On August 02, 2018, HR 5729 was signed into law, becoming Public Law No: 115-230,The Transportation Worker Identification Credential Accountability Act of 2018. The law is so brief that it is quoted in its entirety at the end of this post. It prohibits the Coast Guard from implementing the TWIC Reader Final Rule and proposing or issuing a notice of proposed rulemaking for any revision to that rule except to extend its effective date, or for any other rule requiring the use of biometric readers for biometric transportation security cards. The Coast Guard may not do any of this before the end of the 60-day period after submission to Congress of the results of an assessment of the effectiveness of the TWIC program, required under a 2016 law mandating a comprehensive security assessment of the program. TSA was supposed to have commenced and completed this assessment of the TWIC program in 2017, but I can find no evidence on the relevant congressional committee websites of testimony on the assessment.
On August 03 the Coast Guard published a post on Maritime Commons, Latest Developments Regarding the TWIC Reader Final Rule, at http://mariners.coastguard.dodlive.mil/2018/08/03/8-3-2018-latest-developments-regarding-twic-reader-final-rule/, advising about HR 5729.
The Maritime Commons post gives some information from International Liquid Terminals Association et. al. v. DHS, the industry groups lawsuit against the TWIC reader rule, that also impacts implementation of the rule: “Additionally, the United States District Court for the Eastern District of Virginia issued a court order July 24, 2018, delaying the TWIC Reader Final Rule implementation at Certain Dangerous Cargo transfer and non-transfer facilities until further order of the Court, in response to a lawsuit brought by industry groups.”
What this will probably mean for us is that the clock has been stopped on the TWIC reader final rule – not just for certain classes of facilities, but for all facilities subject to the rule. Maritime Commons states in the August 03 post that “The Office of Port and Facility Compliance will provide additional information regarding the impacts of this law, the current lawsuit, and the Notice of Proposed Rulemaking in the near future.”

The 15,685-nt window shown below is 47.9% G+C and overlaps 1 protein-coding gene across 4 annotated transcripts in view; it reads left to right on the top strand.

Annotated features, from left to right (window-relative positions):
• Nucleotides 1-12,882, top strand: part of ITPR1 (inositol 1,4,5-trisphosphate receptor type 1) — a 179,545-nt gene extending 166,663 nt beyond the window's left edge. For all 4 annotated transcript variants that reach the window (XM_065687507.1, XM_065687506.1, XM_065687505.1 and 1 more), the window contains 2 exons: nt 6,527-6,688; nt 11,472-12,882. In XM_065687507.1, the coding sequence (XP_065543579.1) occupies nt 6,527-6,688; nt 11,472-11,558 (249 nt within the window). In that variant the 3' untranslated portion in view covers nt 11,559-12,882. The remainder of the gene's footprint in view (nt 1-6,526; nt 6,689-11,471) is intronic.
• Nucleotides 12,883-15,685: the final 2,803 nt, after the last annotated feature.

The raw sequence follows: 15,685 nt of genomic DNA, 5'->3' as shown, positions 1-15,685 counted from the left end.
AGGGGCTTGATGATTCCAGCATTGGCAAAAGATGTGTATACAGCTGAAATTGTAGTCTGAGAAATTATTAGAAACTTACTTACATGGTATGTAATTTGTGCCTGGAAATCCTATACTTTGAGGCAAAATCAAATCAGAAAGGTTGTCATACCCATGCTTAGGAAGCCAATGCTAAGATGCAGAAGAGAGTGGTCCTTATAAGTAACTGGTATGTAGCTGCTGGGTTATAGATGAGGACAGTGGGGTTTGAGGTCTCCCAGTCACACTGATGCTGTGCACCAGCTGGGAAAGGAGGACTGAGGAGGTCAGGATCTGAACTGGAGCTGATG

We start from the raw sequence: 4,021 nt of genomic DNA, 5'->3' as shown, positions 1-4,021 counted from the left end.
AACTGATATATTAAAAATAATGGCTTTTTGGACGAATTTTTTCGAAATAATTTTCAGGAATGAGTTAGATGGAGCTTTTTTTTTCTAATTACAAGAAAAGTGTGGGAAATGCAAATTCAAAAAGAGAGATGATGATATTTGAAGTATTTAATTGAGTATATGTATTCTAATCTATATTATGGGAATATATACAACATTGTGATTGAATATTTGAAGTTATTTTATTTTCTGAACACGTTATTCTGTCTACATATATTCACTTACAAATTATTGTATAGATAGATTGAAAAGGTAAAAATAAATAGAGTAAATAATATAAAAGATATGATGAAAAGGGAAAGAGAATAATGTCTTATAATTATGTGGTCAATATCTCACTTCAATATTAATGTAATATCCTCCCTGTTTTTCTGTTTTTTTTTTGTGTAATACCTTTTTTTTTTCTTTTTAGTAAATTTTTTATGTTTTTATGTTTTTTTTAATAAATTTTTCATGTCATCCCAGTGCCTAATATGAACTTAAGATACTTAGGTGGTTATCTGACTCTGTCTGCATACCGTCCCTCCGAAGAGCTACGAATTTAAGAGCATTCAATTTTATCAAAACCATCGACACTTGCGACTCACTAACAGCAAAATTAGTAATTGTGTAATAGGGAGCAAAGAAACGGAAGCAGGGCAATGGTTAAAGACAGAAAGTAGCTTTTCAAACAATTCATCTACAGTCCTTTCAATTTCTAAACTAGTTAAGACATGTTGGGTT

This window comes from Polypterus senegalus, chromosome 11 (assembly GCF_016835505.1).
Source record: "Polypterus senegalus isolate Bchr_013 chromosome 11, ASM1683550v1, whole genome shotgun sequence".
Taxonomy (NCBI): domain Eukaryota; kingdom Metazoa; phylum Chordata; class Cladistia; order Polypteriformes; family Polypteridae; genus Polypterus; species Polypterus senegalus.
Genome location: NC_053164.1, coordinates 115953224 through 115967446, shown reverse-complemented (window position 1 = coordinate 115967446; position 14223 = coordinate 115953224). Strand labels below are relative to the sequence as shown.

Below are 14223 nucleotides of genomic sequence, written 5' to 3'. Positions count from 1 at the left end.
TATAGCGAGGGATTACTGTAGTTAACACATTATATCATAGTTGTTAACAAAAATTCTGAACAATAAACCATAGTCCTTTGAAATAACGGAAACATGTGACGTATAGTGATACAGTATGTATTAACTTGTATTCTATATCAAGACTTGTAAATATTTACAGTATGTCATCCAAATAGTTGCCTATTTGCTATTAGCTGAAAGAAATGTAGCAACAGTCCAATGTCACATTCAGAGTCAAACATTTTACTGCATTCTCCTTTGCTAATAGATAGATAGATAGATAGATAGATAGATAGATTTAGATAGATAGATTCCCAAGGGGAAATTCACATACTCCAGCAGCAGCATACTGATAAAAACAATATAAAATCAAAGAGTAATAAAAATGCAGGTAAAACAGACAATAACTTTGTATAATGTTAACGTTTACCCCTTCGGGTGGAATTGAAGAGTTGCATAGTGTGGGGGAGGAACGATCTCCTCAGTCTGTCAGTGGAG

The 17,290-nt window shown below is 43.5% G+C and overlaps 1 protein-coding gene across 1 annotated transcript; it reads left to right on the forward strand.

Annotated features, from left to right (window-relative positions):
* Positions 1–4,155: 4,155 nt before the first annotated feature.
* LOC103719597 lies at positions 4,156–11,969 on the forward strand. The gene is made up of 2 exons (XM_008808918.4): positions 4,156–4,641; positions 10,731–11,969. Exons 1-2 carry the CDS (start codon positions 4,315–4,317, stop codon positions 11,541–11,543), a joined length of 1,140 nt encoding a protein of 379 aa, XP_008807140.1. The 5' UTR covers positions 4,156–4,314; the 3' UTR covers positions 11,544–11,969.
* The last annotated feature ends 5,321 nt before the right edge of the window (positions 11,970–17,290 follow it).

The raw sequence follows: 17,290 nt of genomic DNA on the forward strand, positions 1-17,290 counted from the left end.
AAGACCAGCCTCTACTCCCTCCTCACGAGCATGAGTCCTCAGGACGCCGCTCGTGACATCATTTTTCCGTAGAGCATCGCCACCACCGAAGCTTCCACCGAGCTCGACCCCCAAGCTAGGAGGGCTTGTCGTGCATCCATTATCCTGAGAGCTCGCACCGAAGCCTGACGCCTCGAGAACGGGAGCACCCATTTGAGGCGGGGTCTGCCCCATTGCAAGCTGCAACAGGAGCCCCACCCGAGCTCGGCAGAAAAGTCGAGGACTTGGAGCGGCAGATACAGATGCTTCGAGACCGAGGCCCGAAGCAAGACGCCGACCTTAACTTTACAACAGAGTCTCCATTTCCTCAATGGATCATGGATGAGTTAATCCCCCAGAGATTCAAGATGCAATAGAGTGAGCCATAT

Public Law No: 115-230
An Act, To restrict the department in which the Coast Guard is operating from implementing any rule requiring the use of biometric readers for biometric transportation security cards until after submission to Congress of the results of an assessment of the effectiveness of the transportation security card program.
Be it enacted by the Senate and House of Representatives of the United States of America in Congress assembled,
SECTION 1. SHORT TITLE.
This Act may be cited as the “Transportation Worker Identification Credential Accountability Act of 2018”.
SEC. 2. RESTRICTION ON IMPLEMENTATION OF TRANSPORTATION WORKER IDENTIFICATION CREDENTIAL BIOMETRIC READER RULE.
The department in which the Coast Guard is operating may not implement the rule entitled “Transportation Worker Identification Credential (TWIC)–Reader Requirements” (81 Fed. Reg. 57651), and may not propose or issue a notice of proposed rulemaking for any revision to such rule except to extend its effective date, or for any other rule requiring the use of biometric readers for biometric transportation security cards under section 70105(k)(3) of title 46, United States Code, before the end of the 60-day period beginning on the date of the submission under paragraph (5) of section 1(b) of Public Law 114–278 (130 Stat. 1411 to 1412) of the results of the assessment required by that section.
SEC. 3. PROGRESS UPDATES.
Not later than 30 days after the date of the enactment of this Act, and every 90 days thereafter until the submission under paragraph (5) of section 1(b) of Public Law 114–278 (130 Stat. 1411 et seq.) of the results of the assessment required by that section, the Secretary of Homeland Security shall report to the Committee on Homeland Security and the Committee on Transportation and Infrastructure of the House of Representatives and the Committee on Commerce, Science, and Transportation of the Senate regarding the implementation of that section.